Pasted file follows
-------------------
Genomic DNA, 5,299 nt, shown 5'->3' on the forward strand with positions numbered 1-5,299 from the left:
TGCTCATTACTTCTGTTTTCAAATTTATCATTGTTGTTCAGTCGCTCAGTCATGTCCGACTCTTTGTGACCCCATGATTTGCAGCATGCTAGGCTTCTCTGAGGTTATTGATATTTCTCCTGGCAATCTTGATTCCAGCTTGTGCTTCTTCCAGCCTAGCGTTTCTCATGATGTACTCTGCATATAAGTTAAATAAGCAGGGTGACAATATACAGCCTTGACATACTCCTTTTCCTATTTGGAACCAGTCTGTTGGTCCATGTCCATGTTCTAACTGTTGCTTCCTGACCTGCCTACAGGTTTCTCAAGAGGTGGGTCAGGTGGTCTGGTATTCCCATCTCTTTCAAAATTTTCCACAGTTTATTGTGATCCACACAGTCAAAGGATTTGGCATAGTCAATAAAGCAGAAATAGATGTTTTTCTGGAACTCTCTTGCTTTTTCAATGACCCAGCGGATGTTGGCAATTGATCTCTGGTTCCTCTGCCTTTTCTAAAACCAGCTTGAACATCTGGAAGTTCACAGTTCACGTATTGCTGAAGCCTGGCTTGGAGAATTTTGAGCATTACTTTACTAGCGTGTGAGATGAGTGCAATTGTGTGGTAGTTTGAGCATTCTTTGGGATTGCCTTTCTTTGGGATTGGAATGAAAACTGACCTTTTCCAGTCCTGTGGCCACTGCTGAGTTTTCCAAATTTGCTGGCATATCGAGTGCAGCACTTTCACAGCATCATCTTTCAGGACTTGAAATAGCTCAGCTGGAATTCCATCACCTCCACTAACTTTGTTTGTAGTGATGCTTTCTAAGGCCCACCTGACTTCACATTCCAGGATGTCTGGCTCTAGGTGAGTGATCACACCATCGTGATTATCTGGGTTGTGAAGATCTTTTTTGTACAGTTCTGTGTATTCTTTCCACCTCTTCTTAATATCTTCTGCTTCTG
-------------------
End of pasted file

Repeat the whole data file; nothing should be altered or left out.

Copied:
Genomic DNA, 5,299 nt, shown 5'->3' on the forward strand with positions numbered 1-5,299 from the left:
TGCTCATTACTTCTGTTTTCAAATTTATCATTGTTGTTCAGTCGCTCAGTCATGTCCGACTCTTTGTGACCCCATGATTTGCAGCATGCTAGGCTTCTCTGAGGTTATTGATATTTCTCCTGGCAATCTTGATTCCAGCTTGTGCTTCTTCCAGCCTAGCGTTTCTCATGATGTACTCTGCATATAAGTTAAATAAGCAGGGTGACAATATACAGCCTTGACATACTCCTTTTCCTATTTGGAACCAGTCTGTTGGTCCATGTCCATGTTCTAACTGTTGCTTCCTGACCTGCCTACAGGTTTCTCAAGAGGTGGGTCAGGTGGTCTGGTATTCCCATCTCTTTCAAAATTTTCCACAGTTTATTGTGATCCACACAGTCAAAGGATTTGGCATAGTCAATAAAGCAGAAATAGATGTTTTTCTGGAACTCTCTTGCTTTTTCAATGACCCAGCGGATGTTGGCAATTGATCTCTGGTTCCTCTGCCTTTTCTAAAACCAGCTTGAACATCTGGAAGTTCACAGTTCACGTATTGCTGAAGCCTGGCTTGGAGAATTTTGAGCATTACTTTACTAGCGTGTGAGATGAGTGCAATTGTGTGGTAGTTTGAGCATTCTTTGGGATTGCCTTTCTTTGGGATTGGAATGAAAACTGACCTTTTCCAGTCCTGTGGCCACTGCTGAGTTTTCCAAATTTGCTGGCATATCGAGTGCAGCACTTTCACAGCATCATCTTTCAGGACTTGAAATAGCTCAGCTGGAATTCCATCACCTCCACTAACTTTGTTTGTAGTGATGCTTTCTAAGGCCCACCTGACTTCACATTCCAGGATGTCTGGCTCTAGGTGAGTGATCACACCATCGTGATTATCTGGGTTGTGAAGATCTTTTTTGTACAGTTCTGTGTATTCTTTCCACCTCTTCTTAATATCTTCTGCTTCTG